Colombia voters elect political novices with possible links to death squads
BOGOTA, COLOMBIA -- A new political party accused of having links to right-wing death squads gained important political ground in Colombia's congressional elections Sunday, raising concerns that ties between corrupt politicians and armed gangs remain strong, despite vigorous criminal investigations.
Since 2006, prosecutors have zeroed in on more than 80 lawmakers in Congress, charging half and placing the others under investigation for collaborating with death squad militias that killed thousands in this country's shadowy war. Most were close allies of President Álvaro Uribe, Washington's closest partner in the region and caretaker of billions in military and anti-drug aid.
Many of those implicated in crimes resigned from Congress, and election observers had hoped that voters would cast ballots against would-be successors with suspected criminal links. That would have helped purify a Congress badly tarnished by its collaboration with groups that trafficked cocaine, killed villagers and toppled small-town governments.
But Sunday, voters instead elected scores of political novices who are either under investigation or are relatives or associates of lawmakers implicated in a range of crimes. Political analysts say a third of the incoming lawmakers have questionable connections, as many as when prosecutors began leveling charges against members of Congress more than three years ago.
These lawmakers, prosecutors say, were an important component of a paramilitary movement that had two main objectives: erode support for Marxist rebels, and smuggle cocaine into the United States. The movement's gunmen liquidated opponents -- including peasant farmers, journalists and leftist politicians -- killing more than 24,000, say prosecutors still unraveling the crimes.
The violence made Colombia's long conflict among the world's bloodiest -- but it also weakened the rebels and won support from some quarters more than willing to overlook the brutality.
On Sunday, three mainstream parties that support Uribe won seats with candidates questioned for having collaborated with armed bands. But the newly minted Party of National Integration, or PIN, attracted the most attention by winning eight of 102 Senate seats, giving it make-or-break influence over legislation. The PIN was also poised to carve a niche in the lower house, according to partial returns.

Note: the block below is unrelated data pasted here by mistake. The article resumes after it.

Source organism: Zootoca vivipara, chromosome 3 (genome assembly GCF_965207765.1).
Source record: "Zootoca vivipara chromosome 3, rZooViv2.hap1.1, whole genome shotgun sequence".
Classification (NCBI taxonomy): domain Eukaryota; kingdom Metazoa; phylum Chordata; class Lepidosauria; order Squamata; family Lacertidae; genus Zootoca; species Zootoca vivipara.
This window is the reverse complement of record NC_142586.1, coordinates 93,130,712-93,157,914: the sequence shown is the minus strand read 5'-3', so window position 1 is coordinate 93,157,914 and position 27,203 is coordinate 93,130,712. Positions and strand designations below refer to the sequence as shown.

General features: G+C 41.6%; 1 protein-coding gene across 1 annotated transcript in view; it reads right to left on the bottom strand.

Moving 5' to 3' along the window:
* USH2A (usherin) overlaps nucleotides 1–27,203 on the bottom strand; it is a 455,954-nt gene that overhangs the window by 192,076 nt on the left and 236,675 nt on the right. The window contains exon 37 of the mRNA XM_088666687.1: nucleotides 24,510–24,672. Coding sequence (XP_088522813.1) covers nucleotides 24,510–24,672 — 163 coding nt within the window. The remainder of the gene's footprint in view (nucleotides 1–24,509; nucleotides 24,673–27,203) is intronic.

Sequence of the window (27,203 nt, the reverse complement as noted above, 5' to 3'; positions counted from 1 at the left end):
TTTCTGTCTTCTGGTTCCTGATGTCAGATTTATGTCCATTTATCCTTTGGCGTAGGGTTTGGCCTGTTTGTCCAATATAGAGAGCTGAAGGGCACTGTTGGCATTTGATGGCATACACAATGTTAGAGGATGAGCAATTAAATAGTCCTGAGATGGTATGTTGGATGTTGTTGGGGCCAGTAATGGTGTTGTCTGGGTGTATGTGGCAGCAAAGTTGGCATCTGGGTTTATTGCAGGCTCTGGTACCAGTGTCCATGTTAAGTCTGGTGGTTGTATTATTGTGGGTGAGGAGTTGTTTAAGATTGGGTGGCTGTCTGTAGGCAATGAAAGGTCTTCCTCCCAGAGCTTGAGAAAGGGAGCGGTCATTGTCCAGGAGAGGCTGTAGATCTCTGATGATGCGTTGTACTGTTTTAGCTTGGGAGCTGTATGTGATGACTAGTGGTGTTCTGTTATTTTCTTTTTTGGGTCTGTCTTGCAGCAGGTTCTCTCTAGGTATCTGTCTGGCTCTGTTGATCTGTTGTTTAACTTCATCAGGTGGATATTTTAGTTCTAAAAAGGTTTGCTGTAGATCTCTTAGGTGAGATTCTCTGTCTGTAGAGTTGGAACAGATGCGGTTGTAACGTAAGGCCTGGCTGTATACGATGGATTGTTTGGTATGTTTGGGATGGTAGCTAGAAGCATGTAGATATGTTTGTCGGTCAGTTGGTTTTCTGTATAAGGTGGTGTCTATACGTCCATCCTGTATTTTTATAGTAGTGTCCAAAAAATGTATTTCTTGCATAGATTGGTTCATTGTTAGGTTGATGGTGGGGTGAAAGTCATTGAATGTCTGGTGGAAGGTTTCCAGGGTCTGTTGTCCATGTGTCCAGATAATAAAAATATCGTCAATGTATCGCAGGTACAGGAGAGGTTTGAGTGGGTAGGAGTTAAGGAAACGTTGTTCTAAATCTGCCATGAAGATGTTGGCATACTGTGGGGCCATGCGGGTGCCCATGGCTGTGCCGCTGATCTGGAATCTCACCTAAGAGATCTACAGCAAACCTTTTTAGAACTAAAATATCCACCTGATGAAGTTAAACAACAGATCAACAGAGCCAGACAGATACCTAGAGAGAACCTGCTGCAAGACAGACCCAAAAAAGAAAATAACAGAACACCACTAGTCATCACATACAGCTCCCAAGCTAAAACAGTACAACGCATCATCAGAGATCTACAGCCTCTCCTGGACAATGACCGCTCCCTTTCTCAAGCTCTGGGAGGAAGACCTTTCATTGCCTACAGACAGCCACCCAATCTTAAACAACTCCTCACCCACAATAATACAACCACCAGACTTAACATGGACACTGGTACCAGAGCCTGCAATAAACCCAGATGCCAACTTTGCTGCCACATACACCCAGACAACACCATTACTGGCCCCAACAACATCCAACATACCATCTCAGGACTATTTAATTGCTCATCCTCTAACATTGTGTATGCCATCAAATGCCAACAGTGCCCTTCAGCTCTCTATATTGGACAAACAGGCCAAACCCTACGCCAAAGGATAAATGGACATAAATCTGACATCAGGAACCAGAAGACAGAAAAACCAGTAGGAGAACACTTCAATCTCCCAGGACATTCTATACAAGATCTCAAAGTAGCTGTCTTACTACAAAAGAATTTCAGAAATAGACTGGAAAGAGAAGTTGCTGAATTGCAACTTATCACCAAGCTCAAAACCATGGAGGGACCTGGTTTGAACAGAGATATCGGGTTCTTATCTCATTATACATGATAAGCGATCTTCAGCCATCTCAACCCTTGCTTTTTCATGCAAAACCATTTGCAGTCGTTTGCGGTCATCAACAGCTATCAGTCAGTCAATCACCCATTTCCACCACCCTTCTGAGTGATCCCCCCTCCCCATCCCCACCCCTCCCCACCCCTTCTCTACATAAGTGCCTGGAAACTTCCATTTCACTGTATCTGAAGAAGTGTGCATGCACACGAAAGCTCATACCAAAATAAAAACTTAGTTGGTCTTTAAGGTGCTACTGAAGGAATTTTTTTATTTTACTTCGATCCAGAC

"It's a scandal," said León Valencia, director of New Rainbow, a policy group that is studying the relationships between lawmakers and armed groups. "This is very grave and shows that these armed groups still have influence over the Congress."
Elisabeth Ungar, the Colombia director of Transparency International, an anti-corruption group, said voters had been warned about candidates with shadowy pasts. "The people knew, the authorities knew, the government knew, and nothing was done about this," Ungar said.
PIN politicians elected to the Senate include Teresita García -- whose brother, Álvaro Garcia, is a former senator who was recently condemned to 40 years in prison for helping plan a massacre -- and Héctor Julio López, the son of a local power broker known as "The Cat," who is on trial for murder.
Teresita García could not be reached for comment. But the PIN's legal representative, Álvaro Caicedo, said that her brother's conviction is no reason to ban her from office. "That would not be fair to those people," Caicedo said of the PIN's candidates, who he said were carefully vetted by him and other PIN directors to ensure they had not committed crimes.
Caicedo, a councilman in Bogota, said voters supported the PIN candidates because they offered better representation.
Although thousands of paramilitary members demobilized in a three-year process that ended in 2006, authorities say new paramilitary organizations steeped in drug trafficking and other crimes have sprouted up. Police estimate they contain at least 4,000 members, fighters that New York-based Human Rights Watch has said benefit from their links to corrupt politicians.
"There's a real risk that Colombia will continue repeating the same patterns -- of violent groups maintaining a hold on political power and influence," said Maria McFarland, a Human Rights Watch researcher who recently completed a report on the new groups. "That undermines democracy and the rule of law."